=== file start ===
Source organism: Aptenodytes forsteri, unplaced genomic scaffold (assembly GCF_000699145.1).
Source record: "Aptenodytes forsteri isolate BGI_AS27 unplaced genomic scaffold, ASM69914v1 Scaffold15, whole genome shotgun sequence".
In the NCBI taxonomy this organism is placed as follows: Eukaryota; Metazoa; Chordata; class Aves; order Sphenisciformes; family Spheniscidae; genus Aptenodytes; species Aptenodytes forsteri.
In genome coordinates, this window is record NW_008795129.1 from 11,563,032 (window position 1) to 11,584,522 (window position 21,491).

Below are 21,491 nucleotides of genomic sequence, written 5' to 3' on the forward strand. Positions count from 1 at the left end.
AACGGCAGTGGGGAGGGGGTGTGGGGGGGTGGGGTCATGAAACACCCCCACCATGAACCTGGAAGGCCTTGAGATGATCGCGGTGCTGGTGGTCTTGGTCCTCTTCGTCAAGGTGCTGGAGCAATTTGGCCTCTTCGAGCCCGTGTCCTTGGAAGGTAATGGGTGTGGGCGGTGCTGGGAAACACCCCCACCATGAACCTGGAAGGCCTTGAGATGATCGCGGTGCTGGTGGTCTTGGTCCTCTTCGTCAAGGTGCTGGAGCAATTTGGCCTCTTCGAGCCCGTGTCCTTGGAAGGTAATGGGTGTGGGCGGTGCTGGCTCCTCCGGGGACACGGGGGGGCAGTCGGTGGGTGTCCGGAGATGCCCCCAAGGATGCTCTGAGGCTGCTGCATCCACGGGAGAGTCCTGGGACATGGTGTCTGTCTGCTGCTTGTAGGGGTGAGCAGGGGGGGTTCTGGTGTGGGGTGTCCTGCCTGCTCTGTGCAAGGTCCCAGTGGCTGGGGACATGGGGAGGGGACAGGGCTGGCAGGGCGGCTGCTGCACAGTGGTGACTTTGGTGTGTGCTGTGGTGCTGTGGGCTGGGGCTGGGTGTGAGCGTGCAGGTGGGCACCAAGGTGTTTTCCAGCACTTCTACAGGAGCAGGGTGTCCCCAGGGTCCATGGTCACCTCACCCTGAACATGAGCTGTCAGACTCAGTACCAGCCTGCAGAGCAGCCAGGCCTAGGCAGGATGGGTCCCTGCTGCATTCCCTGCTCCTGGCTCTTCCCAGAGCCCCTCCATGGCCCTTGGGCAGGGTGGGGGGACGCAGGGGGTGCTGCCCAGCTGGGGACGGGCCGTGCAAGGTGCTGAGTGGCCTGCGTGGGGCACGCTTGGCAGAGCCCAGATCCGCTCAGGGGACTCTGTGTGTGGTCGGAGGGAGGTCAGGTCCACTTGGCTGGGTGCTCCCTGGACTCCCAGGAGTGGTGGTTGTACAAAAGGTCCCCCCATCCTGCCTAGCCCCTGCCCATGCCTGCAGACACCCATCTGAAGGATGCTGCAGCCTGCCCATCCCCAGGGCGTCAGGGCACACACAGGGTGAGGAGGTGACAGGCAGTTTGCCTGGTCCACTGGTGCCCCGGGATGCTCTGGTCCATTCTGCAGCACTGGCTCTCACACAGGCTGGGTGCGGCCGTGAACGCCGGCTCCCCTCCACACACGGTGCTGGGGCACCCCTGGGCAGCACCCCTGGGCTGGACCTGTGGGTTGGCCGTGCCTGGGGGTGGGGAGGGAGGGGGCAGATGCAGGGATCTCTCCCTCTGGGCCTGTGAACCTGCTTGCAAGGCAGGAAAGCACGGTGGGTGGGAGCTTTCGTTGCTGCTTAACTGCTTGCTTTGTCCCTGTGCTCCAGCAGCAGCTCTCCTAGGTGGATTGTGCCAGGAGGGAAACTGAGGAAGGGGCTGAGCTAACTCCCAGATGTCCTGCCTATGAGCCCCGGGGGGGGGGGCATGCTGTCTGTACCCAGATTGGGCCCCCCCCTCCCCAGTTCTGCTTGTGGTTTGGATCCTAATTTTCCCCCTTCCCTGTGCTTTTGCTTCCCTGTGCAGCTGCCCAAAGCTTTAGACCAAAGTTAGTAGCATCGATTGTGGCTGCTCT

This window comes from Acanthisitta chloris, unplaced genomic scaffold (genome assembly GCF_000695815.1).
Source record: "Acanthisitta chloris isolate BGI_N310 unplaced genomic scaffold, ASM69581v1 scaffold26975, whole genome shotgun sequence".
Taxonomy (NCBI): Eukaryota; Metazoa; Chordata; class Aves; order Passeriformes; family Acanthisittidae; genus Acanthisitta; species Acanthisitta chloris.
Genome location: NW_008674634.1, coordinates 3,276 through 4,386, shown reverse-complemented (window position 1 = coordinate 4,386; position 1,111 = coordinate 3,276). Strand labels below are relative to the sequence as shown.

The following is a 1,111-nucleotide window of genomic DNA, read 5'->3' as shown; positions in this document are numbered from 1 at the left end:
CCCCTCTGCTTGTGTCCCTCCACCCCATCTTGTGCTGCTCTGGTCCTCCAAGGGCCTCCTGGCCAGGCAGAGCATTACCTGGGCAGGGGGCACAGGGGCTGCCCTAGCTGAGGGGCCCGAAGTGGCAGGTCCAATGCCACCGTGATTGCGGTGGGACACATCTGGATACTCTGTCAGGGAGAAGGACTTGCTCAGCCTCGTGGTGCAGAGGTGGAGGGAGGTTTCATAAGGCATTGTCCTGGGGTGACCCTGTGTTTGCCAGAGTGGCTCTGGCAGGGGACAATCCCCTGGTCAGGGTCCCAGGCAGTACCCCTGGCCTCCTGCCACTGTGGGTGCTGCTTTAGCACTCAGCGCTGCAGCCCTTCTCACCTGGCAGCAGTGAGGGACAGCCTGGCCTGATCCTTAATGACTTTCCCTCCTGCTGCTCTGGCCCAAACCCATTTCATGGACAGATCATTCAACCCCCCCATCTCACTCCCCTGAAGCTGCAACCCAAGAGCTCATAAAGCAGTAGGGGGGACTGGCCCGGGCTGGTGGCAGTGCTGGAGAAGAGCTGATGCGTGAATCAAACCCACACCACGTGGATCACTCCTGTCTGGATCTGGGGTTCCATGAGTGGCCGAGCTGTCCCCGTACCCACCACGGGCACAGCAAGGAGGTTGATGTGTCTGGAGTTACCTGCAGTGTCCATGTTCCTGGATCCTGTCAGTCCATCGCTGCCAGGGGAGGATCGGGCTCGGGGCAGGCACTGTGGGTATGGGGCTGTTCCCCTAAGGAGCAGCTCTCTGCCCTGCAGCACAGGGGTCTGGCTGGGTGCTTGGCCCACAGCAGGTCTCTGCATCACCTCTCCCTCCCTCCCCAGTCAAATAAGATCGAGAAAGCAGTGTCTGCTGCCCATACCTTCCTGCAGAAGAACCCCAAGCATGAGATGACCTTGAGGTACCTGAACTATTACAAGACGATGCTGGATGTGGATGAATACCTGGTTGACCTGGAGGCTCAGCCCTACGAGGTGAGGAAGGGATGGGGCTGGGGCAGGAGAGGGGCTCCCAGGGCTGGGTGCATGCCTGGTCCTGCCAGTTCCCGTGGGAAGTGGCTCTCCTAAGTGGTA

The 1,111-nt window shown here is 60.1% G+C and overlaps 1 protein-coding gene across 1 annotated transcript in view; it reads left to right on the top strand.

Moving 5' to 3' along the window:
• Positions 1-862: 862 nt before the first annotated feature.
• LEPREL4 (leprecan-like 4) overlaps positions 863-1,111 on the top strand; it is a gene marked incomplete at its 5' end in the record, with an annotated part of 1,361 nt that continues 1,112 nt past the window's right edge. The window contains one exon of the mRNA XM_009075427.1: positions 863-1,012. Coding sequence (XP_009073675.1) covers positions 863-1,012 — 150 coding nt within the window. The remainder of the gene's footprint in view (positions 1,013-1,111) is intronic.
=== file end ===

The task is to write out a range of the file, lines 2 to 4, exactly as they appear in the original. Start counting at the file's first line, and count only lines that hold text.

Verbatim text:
Source record: "Aptenodytes forsteri isolate BGI_AS27 unplaced genomic scaffold, ASM69914v1 Scaffold15, whole genome shotgun sequence".
In the NCBI taxonomy this organism is placed as follows: Eukaryota; Metazoa; Chordata; class Aves; order Sphenisciformes; family Spheniscidae; genus Aptenodytes; species Aptenodytes forsteri.
In genome coordinates, this window is record NW_008795129.1 from 11,563,032 (window position 1) to 11,584,522 (window position 21,491).